Moses, Akinbode, Olokundun & Agboola (2016) defined entrepreneurship pedagogy as a combination of knowledge and skills, necessary for effectiveness in teaching entrepreneurship. In support of this, Krueger Reilly & Carsrud (2000) described entrepreneurship pedagogy as a highly dynamic blend of theoretical understanding and relevant practical skill. Sahlberg (2010) supported by Periz Otiz et al. (2016) stressed that within a particular variety of procedures, diverse pedagogical approaches work differently, considering various groups of students and peculiarity of the context. In the same vein, Reitan (1997) stated that while representing the collective wisdom of culture, as well as upholding the value of disciplinary knowledge, entrepreneurship pedagogy must also be a critical and analytical regarding the capacities of students. In other words, it is safe to state that good entrepreneurship pedagogy specifically involves a broad collection of approaches and sustained responsiveness to what produces student learning. However, Neck & Greene (2011) supported by Rodríguez-Félix et al. (2016) posit that the pedagogical approach salient to entrepreneurship education is experiential pedagogy. This notion was supported by Meyers & Jones (1993) who stated that experiential learning focuses on learning by doing; hence it is regarded as one of the best instructional techniques in entrepreneurship, because it provides students with opportunities to internalize material and comprehend instructions given to them. Neck & Greene (2011) supported by Rodríguez-Félix et al. (2016) argued that experiential learning approach in entrepreneurship education creates an environment where learners come with various useful and valuable experiences, from life outside the classroom, which can be employed to promote equality and diversity and explore learners’ views and challenges. Knowles, Holton & Swanson (2011) in line with Chapman et al. (2016) stressed that learning from mistakes is considered a vital component of experiential learning, which provides valuable practical entrepreneurial experiences. Zapeda (2013) in line with Park & Choi (2014) indicated that the use of role play activities and case studies and interdisciplinary teams in experiential learning approach, enhance learners to learn from each other and experience real life challenges, in the business world. This was supported by Moses, Akinbode, Olokundun & Agboola (2017) as well as Breunig, (2017) who suggested that experiential learning approach allows students to learn that making mistakes is a characteristic of product development.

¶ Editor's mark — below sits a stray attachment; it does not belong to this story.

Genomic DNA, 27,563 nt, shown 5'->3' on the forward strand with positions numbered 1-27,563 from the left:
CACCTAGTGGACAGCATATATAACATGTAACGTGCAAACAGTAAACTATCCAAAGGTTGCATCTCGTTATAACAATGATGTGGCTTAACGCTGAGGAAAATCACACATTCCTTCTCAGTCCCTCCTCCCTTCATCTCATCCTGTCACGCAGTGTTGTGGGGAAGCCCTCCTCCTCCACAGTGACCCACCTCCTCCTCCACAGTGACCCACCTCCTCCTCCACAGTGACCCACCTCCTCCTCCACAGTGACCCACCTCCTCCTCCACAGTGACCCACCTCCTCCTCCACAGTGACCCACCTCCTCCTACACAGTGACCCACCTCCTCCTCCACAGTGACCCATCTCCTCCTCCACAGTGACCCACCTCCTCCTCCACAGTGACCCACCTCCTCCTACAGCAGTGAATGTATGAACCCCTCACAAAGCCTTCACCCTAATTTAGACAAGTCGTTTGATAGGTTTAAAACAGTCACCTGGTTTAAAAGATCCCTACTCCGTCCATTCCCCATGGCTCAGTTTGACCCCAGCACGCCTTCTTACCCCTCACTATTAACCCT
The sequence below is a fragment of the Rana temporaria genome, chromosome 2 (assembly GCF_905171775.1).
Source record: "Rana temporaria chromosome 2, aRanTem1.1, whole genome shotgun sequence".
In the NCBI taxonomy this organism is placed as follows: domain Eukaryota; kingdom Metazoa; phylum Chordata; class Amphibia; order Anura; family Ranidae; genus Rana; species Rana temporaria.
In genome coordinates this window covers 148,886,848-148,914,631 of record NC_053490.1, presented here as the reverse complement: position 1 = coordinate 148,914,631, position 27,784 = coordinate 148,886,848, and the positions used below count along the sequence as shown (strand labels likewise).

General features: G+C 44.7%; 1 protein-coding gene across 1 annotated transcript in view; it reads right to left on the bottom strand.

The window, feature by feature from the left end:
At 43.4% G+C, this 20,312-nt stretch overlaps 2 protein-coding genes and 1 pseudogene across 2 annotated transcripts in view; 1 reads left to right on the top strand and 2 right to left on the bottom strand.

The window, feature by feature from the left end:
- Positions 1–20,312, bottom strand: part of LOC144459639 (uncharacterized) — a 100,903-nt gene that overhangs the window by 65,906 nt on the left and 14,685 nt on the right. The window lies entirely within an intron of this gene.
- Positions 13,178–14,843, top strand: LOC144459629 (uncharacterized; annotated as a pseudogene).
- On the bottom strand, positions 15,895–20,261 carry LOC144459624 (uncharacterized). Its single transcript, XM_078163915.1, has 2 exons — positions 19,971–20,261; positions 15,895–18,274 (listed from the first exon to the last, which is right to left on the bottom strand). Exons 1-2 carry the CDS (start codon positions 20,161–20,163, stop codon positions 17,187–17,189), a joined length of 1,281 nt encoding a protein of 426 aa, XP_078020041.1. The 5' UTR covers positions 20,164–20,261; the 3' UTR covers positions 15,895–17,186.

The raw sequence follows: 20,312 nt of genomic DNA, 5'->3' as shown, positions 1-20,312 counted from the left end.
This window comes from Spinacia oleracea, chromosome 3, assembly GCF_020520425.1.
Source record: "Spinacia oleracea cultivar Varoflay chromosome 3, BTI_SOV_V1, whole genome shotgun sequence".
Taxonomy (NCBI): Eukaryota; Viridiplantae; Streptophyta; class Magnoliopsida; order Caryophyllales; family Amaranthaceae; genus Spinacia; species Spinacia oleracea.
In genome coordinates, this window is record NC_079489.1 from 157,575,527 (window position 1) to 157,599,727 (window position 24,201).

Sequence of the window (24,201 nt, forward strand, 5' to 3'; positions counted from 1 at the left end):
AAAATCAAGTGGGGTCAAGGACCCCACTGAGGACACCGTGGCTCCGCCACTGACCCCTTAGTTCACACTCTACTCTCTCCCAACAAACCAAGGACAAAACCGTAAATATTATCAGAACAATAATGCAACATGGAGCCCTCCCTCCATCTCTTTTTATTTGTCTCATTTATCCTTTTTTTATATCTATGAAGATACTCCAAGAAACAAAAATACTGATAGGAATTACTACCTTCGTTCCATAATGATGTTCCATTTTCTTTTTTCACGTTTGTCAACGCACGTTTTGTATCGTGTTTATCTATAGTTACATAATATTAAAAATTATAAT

Concept of Entrepreneurial Intentions

Entrepreneurial intention is defined as the willingness of an individual to express entrepreneurial behaviour and engage in entrepreneurial activities associated with self-employment initiatives and new business startups (Dell, 2008; Dohse & Walter, 2010). According to Ajzen (1991), intention is the immediate determinant of behaviour; hence Davidsson (1995) asserted that individuals would consider a career in entrepreneurship based on their perceptions of its suitability and desirability. In the same vein, Barringer & Ireland (2010) argued that individuals will consider careers in entrepreneurship, based on their perceptions that such efforts can enhance the achievement of personal goals, pursuit of ideas and the realization of financial gains. Zain, Akram & Ghani (2010) supported by Liñán & Fayolle (2015) opined that entrepreneurial intentions are a reflection of inner courage, ambition and a sense of independence. This was supported by Khalid, Jusoff, Rahman, Kassim & Zain (2009) who opined that an individual’s potential to become an entrepreneur may not find expression, except they have intentions to become entrepreneurs. According to Bird (1988), entrepreneurial intentions, reflects an individual’s state of mind targeted at new venture creation, development of new business models and value addition within existing business enterprises. This suggests that intentions represent an important factor, in the processes associated with new venture creation, business growth and survival. In the same vein, an implementation intention is defined as a volitional phase consisting of actions to initiate an intended behaviour (Gollwitzer, 1999; Gollwitzer & Sheeran, 2006). According to Edelman, Brush & Manolova (2010) entrepreneurial actions such as generating a business idea, identifying a business opportunity and other similar actions involved in the entrepreneurship process could be considered as evidences of an individual’s intention for engagement in entrepreneurial behaviour and activity. Krueger, Reilly & Carsrud, (2000) explained that these entrepreneurial actions, can initiate an intention based cognitive process, that leads to engagement in entrepreneurial activity and behaviour. Therefore entrepreneurial actions such as idea generation, innovation, opportunity identification, business plan writing and implementation intentions are closely connected because studies such as Gollwitzer & Oettingen (2011), Gollwitzer (1999) & Golwitzer and Sheeran (2006), have argued that an individual who expresses these actions, show more likelihood for engagement in entrepreneurial pursuit. To this end, Kourilsky (1995) affirms that for entrepreneurship education to achieve its goals, it must successfully educate students to initiate actions towards engagement in entrepreneurial activities and behaviour.

Experiential Pedagogy and Development of Entrepreneurial Intentions